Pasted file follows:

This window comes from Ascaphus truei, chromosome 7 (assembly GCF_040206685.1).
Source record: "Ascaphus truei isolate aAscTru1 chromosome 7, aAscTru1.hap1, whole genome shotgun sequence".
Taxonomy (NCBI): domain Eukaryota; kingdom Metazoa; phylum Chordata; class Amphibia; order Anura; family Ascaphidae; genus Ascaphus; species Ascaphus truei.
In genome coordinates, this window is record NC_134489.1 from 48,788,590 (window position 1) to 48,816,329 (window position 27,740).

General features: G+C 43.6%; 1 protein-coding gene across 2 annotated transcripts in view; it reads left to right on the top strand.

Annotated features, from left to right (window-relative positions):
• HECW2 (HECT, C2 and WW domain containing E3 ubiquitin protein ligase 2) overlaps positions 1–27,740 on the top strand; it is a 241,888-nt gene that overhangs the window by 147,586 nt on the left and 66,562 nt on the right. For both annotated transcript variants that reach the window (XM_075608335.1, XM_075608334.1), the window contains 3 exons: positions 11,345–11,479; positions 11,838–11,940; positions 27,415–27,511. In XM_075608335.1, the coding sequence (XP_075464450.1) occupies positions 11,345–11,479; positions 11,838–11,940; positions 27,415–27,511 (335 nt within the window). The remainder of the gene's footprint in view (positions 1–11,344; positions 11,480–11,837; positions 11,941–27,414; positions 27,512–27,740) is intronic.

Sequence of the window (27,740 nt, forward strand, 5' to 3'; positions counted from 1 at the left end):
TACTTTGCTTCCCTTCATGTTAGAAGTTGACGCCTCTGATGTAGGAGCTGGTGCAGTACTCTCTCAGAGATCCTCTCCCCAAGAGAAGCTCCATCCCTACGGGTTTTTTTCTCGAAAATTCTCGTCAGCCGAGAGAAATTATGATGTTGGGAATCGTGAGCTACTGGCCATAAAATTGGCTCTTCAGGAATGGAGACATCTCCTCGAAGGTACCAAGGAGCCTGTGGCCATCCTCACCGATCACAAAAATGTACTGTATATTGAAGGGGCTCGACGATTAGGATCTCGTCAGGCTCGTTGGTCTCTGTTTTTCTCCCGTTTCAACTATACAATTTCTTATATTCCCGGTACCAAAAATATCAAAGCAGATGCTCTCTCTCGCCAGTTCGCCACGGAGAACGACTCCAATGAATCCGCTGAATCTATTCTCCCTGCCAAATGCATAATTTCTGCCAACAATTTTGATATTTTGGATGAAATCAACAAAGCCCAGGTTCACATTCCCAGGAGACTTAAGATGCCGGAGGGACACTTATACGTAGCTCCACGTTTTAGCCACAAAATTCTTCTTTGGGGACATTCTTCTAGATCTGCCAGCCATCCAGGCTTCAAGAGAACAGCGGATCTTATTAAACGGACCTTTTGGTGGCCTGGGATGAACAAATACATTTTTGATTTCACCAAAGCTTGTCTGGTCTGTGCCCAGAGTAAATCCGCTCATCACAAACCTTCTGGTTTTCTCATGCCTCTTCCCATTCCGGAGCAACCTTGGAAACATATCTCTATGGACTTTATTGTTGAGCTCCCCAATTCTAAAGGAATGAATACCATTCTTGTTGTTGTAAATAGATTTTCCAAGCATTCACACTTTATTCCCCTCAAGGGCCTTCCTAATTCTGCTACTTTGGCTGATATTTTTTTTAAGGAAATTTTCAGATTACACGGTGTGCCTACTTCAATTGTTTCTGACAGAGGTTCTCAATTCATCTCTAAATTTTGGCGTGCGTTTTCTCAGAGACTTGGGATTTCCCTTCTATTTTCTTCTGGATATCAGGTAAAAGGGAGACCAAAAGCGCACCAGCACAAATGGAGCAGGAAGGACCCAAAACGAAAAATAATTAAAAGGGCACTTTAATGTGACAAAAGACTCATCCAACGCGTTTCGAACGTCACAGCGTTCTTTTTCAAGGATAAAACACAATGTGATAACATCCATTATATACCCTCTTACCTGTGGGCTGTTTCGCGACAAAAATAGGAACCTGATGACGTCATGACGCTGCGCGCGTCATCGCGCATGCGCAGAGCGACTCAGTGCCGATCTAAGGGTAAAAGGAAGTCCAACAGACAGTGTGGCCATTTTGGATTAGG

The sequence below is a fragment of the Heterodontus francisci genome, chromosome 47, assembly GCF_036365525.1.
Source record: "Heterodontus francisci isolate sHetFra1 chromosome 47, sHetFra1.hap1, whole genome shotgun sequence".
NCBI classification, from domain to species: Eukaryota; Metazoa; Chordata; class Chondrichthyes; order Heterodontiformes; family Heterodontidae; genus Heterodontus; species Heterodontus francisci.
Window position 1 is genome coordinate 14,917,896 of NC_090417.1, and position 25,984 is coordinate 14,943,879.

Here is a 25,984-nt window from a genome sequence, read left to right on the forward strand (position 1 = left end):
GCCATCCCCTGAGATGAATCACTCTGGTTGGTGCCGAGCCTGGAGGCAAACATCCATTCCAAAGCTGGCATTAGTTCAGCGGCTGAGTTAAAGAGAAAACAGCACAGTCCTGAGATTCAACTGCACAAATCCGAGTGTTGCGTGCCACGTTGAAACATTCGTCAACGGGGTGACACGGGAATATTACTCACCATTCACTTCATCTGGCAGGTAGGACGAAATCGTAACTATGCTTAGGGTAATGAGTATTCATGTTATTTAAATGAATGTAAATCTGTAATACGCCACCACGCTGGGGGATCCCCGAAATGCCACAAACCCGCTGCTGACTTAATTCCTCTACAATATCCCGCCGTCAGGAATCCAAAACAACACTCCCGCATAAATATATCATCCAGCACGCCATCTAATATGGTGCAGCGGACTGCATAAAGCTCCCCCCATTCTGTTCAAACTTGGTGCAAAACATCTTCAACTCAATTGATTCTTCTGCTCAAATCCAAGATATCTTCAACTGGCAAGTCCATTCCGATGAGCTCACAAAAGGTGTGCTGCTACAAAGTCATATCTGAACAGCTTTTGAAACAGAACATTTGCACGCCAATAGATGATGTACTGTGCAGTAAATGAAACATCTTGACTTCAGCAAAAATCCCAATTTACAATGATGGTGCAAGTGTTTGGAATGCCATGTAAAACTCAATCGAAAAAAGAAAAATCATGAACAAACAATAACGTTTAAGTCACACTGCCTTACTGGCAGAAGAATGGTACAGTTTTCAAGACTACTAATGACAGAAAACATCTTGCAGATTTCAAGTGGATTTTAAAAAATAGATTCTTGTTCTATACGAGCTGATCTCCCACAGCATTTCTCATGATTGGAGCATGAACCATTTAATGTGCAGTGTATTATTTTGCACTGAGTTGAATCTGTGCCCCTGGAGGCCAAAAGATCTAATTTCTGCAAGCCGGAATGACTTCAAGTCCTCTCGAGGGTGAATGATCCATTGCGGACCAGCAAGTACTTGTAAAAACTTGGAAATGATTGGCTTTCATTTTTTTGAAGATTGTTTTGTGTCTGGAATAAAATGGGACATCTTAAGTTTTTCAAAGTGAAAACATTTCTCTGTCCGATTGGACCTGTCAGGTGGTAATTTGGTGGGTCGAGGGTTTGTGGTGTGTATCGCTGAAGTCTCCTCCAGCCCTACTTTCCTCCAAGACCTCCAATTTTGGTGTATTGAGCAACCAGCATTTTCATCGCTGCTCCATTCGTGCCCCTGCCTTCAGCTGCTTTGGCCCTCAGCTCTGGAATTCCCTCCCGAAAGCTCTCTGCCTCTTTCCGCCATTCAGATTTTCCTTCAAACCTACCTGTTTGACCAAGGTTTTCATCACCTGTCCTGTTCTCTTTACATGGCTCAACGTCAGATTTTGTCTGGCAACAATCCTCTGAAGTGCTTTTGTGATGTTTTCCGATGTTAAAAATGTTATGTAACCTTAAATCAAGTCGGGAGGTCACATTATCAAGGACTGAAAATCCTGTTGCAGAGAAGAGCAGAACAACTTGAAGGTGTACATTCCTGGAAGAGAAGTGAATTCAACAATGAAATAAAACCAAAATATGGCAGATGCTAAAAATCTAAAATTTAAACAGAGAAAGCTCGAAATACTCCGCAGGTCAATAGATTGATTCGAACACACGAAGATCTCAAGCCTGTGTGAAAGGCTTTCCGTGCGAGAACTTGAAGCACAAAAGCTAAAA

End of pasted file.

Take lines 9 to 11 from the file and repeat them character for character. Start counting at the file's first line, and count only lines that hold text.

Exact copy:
TACTTTGCTTCCCTTCATGTTAGAAGTTGACGCCTCTGATGTAGGAGCTGGTGCAGTACTCTCTCAGAGATCCTCTCCCCAAGAGAAGCTCCATCCCTACGGGTTTTTTTCTCGAAAATTCTCGTCAGCCGAGAGAAATTATGATGTTGGGAATCGTGAGCTACTGGCCATAAAATTGGCTCTTCAGGAATGGAGACATCTCCTCGAAGGTACCAAGGAGCCTGTGGCCATCCTCACCGATCACAAAAATGTACTGTATATTGAAGGGGCTCGACGATTAGGATCTCGTCAGGCTCGTTGGTCTCTGTTTTTCTCCCGTTTCAACTATACAATTTCTTATATTCCCGGTACCAAAAATATCAAAGCAGATGCTCTCTCTCGCCAGTTCGCCACGGAGAACGACTCCAATGAATCCGCTGAATCTATTCTCCCTGCCAAATGCATAATTTCTGCCAACAATTTTGATATTTTGGATGAAATCAACAAAGCCCAGGTTCACATTCCCAGGAGACTTAAGATGCCGGAGGGACACTTATACGTAGCTCCACGTTTTAGCCACAAAATTCTTCTTTGGGGACATTCTTCTAGATCTGCCAGCCATCCAGGCTTCAAGAGAACAGCGGATCTTATTAAACGGACCTTTTGGTGGCCTGGGATGAACAAATACATTTTTGATTTCACCAAAGCTTGTCTGGTCTGTGCCCAGAGTAAATCCGCTCATCACAAACCTTCTGGTTTTCTCATGCCTCTTCCCATTCCGGAGCAACCTTGGAAACATATCTCTATGGACTTTATTGTTGAGCTCCCCAATTCTAAAGGAATGAATACCATTCTTGTTGTTGTAAATAGATTTTCCAAGCATTCACACTTTATTCCCCTCAAGGGCCTTCCTAATTCTGCTACTTTGGCTGATATTTTTTTTAAGGAAATTTTCAGATTACACGGTGTGCCTACTTCAATTGTTTCTGACAGAGGTTCTCAATTCATCTCTAAATTTTGGCGTGCGTTTTCTCAGAGACTTGGGATTTCCCTTCTATTTTCTTCTGGATATCAGGTAAAAGGGAGACCAAAAGCGCACCAGCACAAATGGAGCAGGAAGGACCCAAAACGAAAAATAATTAAAAGGGCACTTTAATGTGACAAAAGACTCATCCAACGCGTTTCGAACGTCACAGCGTTCTTTTTCAAGGATAAAACACAATGTGATAACATCCATTATATACCCTCTTACCTGTGGGCTGTTTCGCGACAAAAATAGGAACCTGATGACGTCATGACGCTGCGCGCGTCATCGCGCATGCGCAGAGCGACTCAGTGCCGATCTAAGGGTAAAAGGAAGTCCAACAGACAGTGTGGCCATTTTGGATTAGG

The sequence below is a fragment of the Heterodontus francisci genome, chromosome 47, assembly GCF_036365525.1.
Source record: "Heterodontus francisci isolate sHetFra1 chromosome 47, sHetFra1.hap1, whole genome shotgun sequence".